Sounds like MLB is blaming lobbyists for Hyde-Smith donation

Rob Manfred
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As I mentioned in the earlier post today, what vexes me most about this whole Cindy Hyde-Smith donation fiasco is MLB’s poor response to it. The explanations for the donation have been piecemeal and less-than-explanatory thus far. My sense is that it’s because, as of this morning, MLB didn’t really have a satisfactory person to blame and no easy way to say, with its usual sort of comment, that it was sorry, etc. etc. I mean, when a donation is made from the “Commissioners Office PAC,” the world of people who could’ve bungled it is . . . small and important.

Commissioner Rob Manfred just took a step in the direction of placing blame, however. He’s blaming MLB’s lobbyists. Lindsey Adler of The Athletic was at an appearance Manfred made in New York a few minutes ago and passes on his comments:

MLB has had its own lobbying outfit in D.C. for over two years. It also retains the law firm BakerHostetler in Washington to serve as its PAC treasurer and, it would appear, to handle some lobbying duties as well (the in-house lobbyist for MLB is a former BakerHostetler attorney too).

It’s quite plausible, I will note, that the lobbyists were acting on their own and that Manfred did not know about the donation or appreciate the significance of it until after the firestorm hit. Which may absolve him of the specific donation in this case, but which says less-than-flattering things about how Major League Baseball approaches its political operations and the amount of oversight it exercises. I mean, if you’re going to “always *always* embrace” a certain set of political values, you had best make sure you’re embracing them in ways that matter.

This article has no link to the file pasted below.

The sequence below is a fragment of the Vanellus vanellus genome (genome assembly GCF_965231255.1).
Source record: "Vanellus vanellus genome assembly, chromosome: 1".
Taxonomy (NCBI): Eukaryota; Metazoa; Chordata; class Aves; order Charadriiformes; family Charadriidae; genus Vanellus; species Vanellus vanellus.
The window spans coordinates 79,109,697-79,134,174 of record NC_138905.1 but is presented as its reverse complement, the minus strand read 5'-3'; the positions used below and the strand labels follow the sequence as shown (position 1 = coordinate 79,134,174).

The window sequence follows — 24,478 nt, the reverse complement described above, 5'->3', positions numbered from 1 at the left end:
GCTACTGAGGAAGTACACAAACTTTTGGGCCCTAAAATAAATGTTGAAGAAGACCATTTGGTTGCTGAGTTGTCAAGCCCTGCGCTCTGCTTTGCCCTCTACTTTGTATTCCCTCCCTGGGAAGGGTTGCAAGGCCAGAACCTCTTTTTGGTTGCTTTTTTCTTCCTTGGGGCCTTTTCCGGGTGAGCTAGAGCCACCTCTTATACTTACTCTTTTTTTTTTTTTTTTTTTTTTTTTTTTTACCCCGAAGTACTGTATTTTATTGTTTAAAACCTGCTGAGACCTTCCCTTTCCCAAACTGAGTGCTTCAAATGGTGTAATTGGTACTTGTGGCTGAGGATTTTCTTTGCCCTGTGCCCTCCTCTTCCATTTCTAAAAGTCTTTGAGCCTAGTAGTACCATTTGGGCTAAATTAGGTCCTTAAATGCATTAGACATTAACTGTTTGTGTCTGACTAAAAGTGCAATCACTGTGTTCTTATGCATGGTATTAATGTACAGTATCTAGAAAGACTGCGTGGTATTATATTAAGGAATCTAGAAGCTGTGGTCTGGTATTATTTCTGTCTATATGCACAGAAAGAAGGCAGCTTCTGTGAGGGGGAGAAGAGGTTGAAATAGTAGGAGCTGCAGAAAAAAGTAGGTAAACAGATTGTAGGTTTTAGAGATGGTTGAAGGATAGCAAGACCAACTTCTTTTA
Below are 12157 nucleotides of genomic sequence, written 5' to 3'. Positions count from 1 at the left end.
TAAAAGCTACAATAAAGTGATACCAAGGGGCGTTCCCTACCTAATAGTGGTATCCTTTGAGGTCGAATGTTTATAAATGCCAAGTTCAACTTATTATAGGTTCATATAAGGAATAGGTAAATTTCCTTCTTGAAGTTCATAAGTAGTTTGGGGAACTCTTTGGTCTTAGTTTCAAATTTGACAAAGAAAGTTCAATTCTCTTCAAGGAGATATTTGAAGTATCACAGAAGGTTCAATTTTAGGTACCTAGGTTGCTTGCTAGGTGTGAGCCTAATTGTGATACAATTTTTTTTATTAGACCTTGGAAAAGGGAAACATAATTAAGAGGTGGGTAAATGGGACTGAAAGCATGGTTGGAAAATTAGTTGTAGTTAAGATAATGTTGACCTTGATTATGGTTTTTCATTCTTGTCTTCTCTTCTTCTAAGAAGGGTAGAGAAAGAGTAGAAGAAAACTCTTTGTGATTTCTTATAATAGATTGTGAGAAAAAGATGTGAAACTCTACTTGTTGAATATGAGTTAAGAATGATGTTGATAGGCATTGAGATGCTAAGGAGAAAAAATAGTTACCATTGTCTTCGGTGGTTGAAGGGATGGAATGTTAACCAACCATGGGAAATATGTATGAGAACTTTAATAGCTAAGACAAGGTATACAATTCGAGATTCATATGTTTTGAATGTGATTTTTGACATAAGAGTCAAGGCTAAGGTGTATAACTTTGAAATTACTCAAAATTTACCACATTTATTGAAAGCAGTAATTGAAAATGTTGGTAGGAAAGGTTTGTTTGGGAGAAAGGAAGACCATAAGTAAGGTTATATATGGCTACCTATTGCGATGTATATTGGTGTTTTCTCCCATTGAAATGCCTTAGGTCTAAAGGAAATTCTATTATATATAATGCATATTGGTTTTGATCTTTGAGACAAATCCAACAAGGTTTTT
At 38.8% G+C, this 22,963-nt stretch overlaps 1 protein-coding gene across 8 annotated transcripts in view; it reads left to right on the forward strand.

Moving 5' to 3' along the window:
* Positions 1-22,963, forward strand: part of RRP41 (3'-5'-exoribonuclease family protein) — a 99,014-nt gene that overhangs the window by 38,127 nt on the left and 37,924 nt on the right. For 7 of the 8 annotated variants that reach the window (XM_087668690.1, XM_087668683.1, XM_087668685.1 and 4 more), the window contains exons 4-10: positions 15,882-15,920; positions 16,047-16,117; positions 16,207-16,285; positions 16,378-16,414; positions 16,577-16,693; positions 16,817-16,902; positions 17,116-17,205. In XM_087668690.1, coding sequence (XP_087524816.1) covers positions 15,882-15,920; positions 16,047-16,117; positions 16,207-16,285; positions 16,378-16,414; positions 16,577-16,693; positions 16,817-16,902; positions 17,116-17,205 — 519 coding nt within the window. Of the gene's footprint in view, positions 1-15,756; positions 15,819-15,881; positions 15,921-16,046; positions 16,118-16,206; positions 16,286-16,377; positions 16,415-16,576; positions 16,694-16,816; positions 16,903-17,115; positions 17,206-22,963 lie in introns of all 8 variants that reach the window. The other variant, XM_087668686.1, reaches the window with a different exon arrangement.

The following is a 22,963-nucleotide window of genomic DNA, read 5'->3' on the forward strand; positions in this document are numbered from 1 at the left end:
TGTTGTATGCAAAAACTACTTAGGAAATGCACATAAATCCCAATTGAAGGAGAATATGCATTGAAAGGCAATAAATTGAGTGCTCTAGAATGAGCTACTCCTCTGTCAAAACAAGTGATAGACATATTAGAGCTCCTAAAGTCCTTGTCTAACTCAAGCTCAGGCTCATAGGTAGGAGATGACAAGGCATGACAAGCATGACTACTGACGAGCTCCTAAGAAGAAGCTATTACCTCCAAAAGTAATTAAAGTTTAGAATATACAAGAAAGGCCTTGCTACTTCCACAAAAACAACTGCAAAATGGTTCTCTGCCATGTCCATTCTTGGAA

For what it’s worth, I have reached out to both Major League Baseball and to BakerHostetler with some specific questions about all of this. We’ll see what answers we get. At the very least, I expect MLB to issues a more thorough statement today.

Report: Mike Clevinger agrees to 1-year deal with White Sox

Kyle Ross-USA TODAY Sports
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CHICAGO — The Chicago White Sox bolstered their rotation, agreeing to a one-year contract with right-hander Mike Clevinger, a person familiar with the agreement told The Associated Press.

The person spoke on condition of anonymity because the deal was subject to a successful physical.

The 31-year-old Clevinger went 7-7 with a 4.33 ERA in 23 games, including 22 starts, for San Diego this year. He missed the 2021 season after he had Tommy John surgery.

Chicago is looking to bounce back from a disappointing 2022 season, when it went 81-81 and finished 11 games back of surprising AL Central champion Cleveland. Hall of Fame manager Tony La Russa stepped down in October and Pedro Grifol was hired on Nov. 1.

The White Sox got a big lift from Johnny Cueto this year, but the 36-year-old right-hander is a free agent after going 8-10 with a 3.35 ERA in 25 appearances. Clevinger slots into a rotation that likely will include Dylan Cease, Lance Lynn, Lucas Giolito and Michael Kopech.

The move puts the 6-foot-4 Clevinger back in the AL Central after he made his major league debut with Cleveland in 2016. He went 42-22 with a 3.20 ERA in four-plus seasons with Cleveland before he was traded to San Diego in a multiplayer deal in August 2020.

Clevinger was selected by the Los Angeles Angels in the fourth round of the 2011 amateur draft. He was traded to Cleveland in 2014.

Clevinger is 51-30 with a 3.39 ERA in 128 career big league games. He also has 694 strikeouts in 656 2/3 innings.